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LONDON (ChurchMilitant.com) - British nonprofits are under fire after a slew of abuse allegations.
In the past year, more than 120 employees of major U.K. charities have been accused of sexual assault, reports The Times.
The London-based news outlet — known for its weekly Sunday Times — has been responsible for shedding light on the sex assault accusations. On Friday, February 9, The Times covered how government officials were investigating the use of prostitutes by Oxfam aid workers in Haiti in 2011.
Included in the allegations is international NGO Oxfam (Oxford Committee for Famine Relief). Oxfam alone reported 87 incidents last year, 53 of which were referred to authorities. A total of 20 Oxfam staff and volunteers were dismissed in consequence.
On Saturday, U.K. Secretary for International Development Penny Mordaunt threatened to remove funding from Oxfam and "any other organization that has safeguarding issues."
Sunday morning on the Andrew Marr Show, Mordaunt upheld her stern tone, accusing Oxfam of an "absolute absence in leadership."
Similar criticisms came from Prime Minister Theresa May. A spokesperson for the prime minister slammed the "horrific behavior."
Oxfam deputy chief executive Penny Lawrence resigned in the wake of the allegations, the non-profit announced Monday.
On Sunday, Oxfam International addressed accusations of sexual exploitation by Oxfam staff in Haiti in 2011 and in Chad in 2006. The response on Oxfam's website called the alleged behavior "unacceptable" and "an appalling mark against the high values we set for ourselves at Oxfam."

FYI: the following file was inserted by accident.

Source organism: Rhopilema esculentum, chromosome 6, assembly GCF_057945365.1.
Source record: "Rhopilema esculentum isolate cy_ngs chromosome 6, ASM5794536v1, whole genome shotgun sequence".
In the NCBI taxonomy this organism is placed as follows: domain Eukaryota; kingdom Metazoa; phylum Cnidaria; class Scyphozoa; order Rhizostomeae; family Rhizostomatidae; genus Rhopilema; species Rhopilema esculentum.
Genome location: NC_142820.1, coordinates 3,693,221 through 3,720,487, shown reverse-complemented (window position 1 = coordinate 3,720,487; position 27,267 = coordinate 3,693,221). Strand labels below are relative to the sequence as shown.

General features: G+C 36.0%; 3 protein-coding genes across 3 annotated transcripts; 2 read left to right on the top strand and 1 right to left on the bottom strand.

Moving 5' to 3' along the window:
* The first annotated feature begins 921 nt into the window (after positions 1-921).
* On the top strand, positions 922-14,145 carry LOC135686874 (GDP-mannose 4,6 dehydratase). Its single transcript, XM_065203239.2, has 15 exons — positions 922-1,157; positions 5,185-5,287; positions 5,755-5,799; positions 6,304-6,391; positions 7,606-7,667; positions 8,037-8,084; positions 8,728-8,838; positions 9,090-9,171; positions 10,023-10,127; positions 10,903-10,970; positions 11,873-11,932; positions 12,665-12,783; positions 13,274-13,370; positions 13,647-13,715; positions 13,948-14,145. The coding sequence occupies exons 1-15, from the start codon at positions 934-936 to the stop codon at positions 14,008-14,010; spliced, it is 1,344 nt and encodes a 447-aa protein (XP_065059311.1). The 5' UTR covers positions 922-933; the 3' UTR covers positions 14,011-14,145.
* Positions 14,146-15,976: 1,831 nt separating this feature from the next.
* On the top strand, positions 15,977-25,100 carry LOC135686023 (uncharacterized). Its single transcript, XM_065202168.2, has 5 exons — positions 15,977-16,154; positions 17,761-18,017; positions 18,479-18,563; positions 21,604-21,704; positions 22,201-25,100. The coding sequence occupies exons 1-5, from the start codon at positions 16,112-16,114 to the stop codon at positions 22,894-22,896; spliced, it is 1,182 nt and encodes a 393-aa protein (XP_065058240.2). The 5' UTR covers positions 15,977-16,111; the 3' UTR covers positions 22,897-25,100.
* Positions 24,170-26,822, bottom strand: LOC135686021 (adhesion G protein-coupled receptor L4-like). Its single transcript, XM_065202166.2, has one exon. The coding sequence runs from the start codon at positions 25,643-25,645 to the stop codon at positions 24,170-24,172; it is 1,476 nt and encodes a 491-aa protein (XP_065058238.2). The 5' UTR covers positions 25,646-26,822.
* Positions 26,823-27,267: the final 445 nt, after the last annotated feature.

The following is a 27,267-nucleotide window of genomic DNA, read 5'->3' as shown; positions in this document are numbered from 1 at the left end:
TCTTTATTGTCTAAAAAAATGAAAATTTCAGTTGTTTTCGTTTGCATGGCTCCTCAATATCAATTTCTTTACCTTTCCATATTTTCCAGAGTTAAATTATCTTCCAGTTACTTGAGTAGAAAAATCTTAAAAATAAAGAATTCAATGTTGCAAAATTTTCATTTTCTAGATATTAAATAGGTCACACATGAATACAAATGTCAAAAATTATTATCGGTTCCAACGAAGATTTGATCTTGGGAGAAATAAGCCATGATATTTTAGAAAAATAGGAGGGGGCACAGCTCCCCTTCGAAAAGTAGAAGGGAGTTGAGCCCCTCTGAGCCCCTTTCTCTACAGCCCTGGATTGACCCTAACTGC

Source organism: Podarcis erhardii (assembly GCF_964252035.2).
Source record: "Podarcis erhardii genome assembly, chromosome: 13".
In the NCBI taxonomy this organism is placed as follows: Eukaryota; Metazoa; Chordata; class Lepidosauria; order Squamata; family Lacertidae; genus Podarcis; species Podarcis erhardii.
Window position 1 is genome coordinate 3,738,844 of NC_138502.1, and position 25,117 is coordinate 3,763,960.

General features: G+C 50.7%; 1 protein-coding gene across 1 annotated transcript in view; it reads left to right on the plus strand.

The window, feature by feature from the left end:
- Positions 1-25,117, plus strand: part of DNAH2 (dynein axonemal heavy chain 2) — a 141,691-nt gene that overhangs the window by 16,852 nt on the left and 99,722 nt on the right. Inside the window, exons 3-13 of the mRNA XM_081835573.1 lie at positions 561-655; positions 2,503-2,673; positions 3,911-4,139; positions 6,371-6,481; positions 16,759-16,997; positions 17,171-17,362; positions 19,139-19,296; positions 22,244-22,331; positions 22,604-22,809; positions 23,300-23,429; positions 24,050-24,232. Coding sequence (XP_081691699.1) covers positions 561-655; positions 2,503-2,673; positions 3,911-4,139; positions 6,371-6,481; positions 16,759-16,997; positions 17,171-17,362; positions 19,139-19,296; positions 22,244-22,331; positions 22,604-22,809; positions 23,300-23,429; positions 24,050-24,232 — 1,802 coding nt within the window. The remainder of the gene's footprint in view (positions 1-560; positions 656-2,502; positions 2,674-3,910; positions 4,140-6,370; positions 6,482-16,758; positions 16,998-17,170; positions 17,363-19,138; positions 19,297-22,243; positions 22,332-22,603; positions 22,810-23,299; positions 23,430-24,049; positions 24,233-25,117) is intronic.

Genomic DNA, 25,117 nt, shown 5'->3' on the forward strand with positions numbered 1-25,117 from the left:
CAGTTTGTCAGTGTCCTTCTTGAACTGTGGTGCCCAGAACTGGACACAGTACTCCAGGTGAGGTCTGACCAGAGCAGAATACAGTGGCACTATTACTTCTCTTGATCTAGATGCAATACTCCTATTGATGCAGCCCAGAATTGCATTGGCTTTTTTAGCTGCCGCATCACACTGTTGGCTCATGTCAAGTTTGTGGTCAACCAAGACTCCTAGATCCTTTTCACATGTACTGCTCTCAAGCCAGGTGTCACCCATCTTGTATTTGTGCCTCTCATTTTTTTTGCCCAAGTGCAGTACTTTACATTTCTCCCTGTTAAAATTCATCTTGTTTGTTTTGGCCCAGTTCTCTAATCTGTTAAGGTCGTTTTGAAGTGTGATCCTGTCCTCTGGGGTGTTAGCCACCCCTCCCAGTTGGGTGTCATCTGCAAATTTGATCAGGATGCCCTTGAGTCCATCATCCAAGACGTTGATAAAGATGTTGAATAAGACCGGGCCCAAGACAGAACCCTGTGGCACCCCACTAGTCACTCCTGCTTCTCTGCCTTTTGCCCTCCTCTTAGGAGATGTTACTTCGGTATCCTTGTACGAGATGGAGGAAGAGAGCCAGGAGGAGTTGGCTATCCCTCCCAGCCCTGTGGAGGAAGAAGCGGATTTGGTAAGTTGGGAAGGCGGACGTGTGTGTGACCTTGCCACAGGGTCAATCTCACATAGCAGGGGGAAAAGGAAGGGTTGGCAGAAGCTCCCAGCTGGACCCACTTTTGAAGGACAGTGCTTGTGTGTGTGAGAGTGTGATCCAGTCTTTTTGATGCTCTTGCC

Oxfam also addressed concerns that abusers dismissed from the charity have been hired by other aid organizations.
There is concern that perverts and sex offenders are targeting large international charities like Oxfam, with the hopes of being in a foreign country surrounded by vulnerable children and other potential victims.
Andrew MacLeod, a former aid worker for the United Nations and the Red Cross, said he was appalled by aid workers' use of prostitutes in the Philippines. He called it "institutionalized pedophilia," as many of the girls looked under 18 years of age.
Caroline Thomson, chair of trustees of Oxfam Great Britain, said in a statement Sunday, "As the new chair of Oxfam, I share the anger and shame that behavior like that highlighted in Haiti in 2011 happened in our organization."
She continued, "In the words of our Chief Executive Mark Goldring, we are ashamed of what happened. We apologize unreservedly."
Thomson concluded her statement, "It is not sufficient to be appalled by the behavior of our former staff — we must and will learn from it and use it as a spur to improvement."